If you bring in your pension, savings and even money to buy property, it will be taxed.
Imagine what this will do to the property market with an extra 35 percent to pay. The developers will not survive.
No one will choose Thailand as a retirement work base, and many already here will have to leave.
The loss of GDP from property sales, retail, vehicles, restaurants, etc will be substantial.
Even if the government backtracks after it realises the full impact of the policy, the damage will have been done to its international reputation as a retirement digital nomad destination.
Many people have already changed plans since the tax was announced.
The loophole they are seeking to close could easily be done by only applying the tax to Thai nationals and excluding expat tax residents.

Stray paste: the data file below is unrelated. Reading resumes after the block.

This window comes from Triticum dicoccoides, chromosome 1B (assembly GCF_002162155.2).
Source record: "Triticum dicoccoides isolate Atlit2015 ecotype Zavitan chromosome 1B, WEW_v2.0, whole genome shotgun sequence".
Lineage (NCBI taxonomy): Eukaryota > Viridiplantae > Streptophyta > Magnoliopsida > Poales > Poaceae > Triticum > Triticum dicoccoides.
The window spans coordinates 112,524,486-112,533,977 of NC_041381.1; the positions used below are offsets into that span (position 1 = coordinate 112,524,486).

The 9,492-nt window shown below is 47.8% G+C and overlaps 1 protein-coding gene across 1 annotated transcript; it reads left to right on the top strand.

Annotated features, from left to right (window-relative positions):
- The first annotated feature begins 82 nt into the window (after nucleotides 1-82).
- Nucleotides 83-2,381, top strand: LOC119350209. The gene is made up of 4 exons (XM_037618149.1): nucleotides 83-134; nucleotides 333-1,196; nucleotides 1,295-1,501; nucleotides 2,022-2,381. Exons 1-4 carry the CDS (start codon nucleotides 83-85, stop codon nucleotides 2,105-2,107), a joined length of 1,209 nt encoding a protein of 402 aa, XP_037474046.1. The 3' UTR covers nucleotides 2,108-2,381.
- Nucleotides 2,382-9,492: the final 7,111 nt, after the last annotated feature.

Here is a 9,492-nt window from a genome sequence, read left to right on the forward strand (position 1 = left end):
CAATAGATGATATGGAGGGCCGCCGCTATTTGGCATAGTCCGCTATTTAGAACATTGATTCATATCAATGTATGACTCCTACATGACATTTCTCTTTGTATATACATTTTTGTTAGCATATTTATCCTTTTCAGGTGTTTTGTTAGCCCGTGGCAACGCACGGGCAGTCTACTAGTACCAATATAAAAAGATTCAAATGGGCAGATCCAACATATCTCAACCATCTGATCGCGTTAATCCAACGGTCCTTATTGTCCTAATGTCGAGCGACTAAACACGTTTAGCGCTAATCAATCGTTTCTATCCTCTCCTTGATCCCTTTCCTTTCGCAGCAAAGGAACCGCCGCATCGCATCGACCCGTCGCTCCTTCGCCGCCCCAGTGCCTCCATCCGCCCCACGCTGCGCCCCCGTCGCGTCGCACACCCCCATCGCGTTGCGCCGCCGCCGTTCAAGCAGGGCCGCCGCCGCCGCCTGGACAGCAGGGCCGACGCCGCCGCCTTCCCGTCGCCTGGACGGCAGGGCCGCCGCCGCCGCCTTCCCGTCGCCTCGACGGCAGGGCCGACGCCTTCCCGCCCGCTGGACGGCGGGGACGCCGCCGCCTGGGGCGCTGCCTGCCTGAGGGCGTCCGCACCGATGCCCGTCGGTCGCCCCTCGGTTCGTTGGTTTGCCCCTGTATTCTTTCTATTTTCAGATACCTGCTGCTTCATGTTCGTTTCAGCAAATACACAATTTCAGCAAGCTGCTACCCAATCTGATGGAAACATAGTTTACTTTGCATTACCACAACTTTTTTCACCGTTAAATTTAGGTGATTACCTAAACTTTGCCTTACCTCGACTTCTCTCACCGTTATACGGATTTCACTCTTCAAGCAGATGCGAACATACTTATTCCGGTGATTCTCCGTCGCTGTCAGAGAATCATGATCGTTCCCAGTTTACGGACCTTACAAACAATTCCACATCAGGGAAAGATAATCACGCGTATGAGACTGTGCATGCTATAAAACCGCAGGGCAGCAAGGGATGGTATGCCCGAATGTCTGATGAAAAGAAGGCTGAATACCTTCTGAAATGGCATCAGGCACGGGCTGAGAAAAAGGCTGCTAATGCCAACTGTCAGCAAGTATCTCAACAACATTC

Phil Cox,
Bangkok,
Thailand




"Terrorism is the word that is used
to insult the enemies"

The Southeast Asian Times Thursday November 9, 2023
First published in the Bangkok Post, Tuesday October 31, 2023

Re: "Calling a spade a spade", in Bangkok Post, PostBag, Wednesday October 29, 2023.
Please allow me to respond to those who ask why I don't call Hamas a terrorist organisation.
For decades America has given Israel tens of billions of dollars to steal Palestinian land, drive Palestinians out of their homes, impoverish them and murder them even before October 7.
Now Israel is committing some of the [worst] atrocities in modern history.
I have tried for decades pleading with people, especially Jews, to stop being so cruel to the Palestinians and they have generally responded by calling me a
"self-loathing Jew" and whining about the Nazi Holocaust which the Palestinians had nothing to do with.
So as both an American and a Jew I have no right to tell the Palestinians to
"be nice" when they respond to their oppressors.